How long will a battery last? - Page 2 - Fiberglass RV


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Old 05-24-2016, 11:31 AM   #15
Raz
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I have said it before, and here it is again... I really like having my TriMetric TM-2030 battery monitor. It tracks my battery usage and helps me budget my power usage to get the most out of the battery and keep it well maintained (not over discharged). You can get an idea by doing the math on the power draw of various things, and how long they are in use. But thats just an estimate. The TM-2030 is easier and more accurate. (About $200 if you DIY install however).

PS. Reading voltage is not a great way to measure battery charge, largely because you want to know the state of charge when you are using the battery (or have used it recently). Using a hydrometer is the best way (and no doubt even better than the TM-2030), but its a PIA and you always run the risk of spilling acid.
We disagree here. These monitors were designed with large solar in mind. The smallest shunt is 100 amp. For folks using s single battery you are operating in the bottom 10% of the range. With a 1 millivolt per amp resolution accuracy at fractions of an amp, is doubtful. Unfortunately, when folks spend $200 on a battery monitor they wish to believe. Now folks that run an inverter, that's a different story. Still, spending $200 to get every ounce out of a $100 battery. There is a lot of snake oil on those solar sites.

After you charge with your panel a number of times you can get a pretty good idea how its going with a multimeter. Remember, they don't just read voltage. Raz
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Old 05-24-2016, 11:32 AM   #16
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New TVs (LED types) do not draw much power. I installed a 32" LED/HD Sony in my travel trailer...standard A/C powered. It only consumes 57 watts. I only watch it when plugged into campground electric or when my generator is running. I could run it off a simple 12volt inverter but television viewing is not that important to me. If you boondock a lot invest in a small inverter generator, they are quiet and will simplify your life. State campgrounds limit generator use to about two hours in AM and two hours in PM to keep the peace...most only permit quiet inverter type generators.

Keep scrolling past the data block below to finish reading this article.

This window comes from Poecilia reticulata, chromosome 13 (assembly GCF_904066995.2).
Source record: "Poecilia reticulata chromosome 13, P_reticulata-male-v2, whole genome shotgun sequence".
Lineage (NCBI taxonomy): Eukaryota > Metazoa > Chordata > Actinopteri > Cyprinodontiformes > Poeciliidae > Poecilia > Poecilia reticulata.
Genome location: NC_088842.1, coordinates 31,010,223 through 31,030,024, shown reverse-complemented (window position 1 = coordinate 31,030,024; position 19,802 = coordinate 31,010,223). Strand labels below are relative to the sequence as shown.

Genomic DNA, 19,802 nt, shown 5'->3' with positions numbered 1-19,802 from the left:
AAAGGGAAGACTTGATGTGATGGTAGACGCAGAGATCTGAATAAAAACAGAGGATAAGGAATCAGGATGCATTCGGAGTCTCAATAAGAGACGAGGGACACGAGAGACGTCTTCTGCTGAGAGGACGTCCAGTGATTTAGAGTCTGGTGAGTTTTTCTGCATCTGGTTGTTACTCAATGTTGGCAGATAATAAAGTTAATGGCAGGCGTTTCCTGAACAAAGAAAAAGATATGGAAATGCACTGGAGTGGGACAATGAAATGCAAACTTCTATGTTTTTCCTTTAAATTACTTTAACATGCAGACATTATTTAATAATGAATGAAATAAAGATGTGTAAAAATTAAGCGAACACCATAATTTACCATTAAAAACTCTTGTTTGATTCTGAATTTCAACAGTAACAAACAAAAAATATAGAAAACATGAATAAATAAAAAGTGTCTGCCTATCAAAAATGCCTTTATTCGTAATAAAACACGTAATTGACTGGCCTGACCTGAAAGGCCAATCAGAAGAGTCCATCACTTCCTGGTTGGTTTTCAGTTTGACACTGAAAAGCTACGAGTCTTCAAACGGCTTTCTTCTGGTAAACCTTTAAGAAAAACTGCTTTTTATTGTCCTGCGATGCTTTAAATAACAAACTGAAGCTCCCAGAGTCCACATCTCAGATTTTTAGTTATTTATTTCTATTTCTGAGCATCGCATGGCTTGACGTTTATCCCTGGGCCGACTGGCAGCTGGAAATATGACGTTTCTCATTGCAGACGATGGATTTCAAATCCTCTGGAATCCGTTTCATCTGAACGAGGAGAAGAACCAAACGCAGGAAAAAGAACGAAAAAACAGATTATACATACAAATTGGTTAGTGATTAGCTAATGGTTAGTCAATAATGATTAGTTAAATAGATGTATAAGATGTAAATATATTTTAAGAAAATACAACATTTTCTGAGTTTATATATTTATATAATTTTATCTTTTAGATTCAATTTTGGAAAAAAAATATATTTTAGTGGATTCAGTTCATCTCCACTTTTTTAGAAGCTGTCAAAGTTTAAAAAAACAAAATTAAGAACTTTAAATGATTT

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Old 05-24-2016, 01:04 PM   #17
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We disagree here. These monitors were designed with large solar in mind. The smallest shunt is 100 amp. For folks using s single battery you are operating in the bottom 10% of the range. With a 1 millivolt per amp resolution accuracy at fractions of an amp, is doubtful. Unfortunately, when folks spend $200 on a battery monitor they wish to believe. Now folks that run an inverter, that's a different story. Still, spending $200 to get every ounce out of a $100 battery. There is a lot of snake oil on those solar sites.
..
While I do respect your opinion (because it is apparent that your really know this stuff), I think there is more science behind the Bogart Engineering products than most so I would not lump them in with the solar snake oil crowd.

But you got me wondering so I just now ran a little experiment. I put a digital multi-meter in series with a LED bulb, powered by a 12 VDC outlet in the Scamp.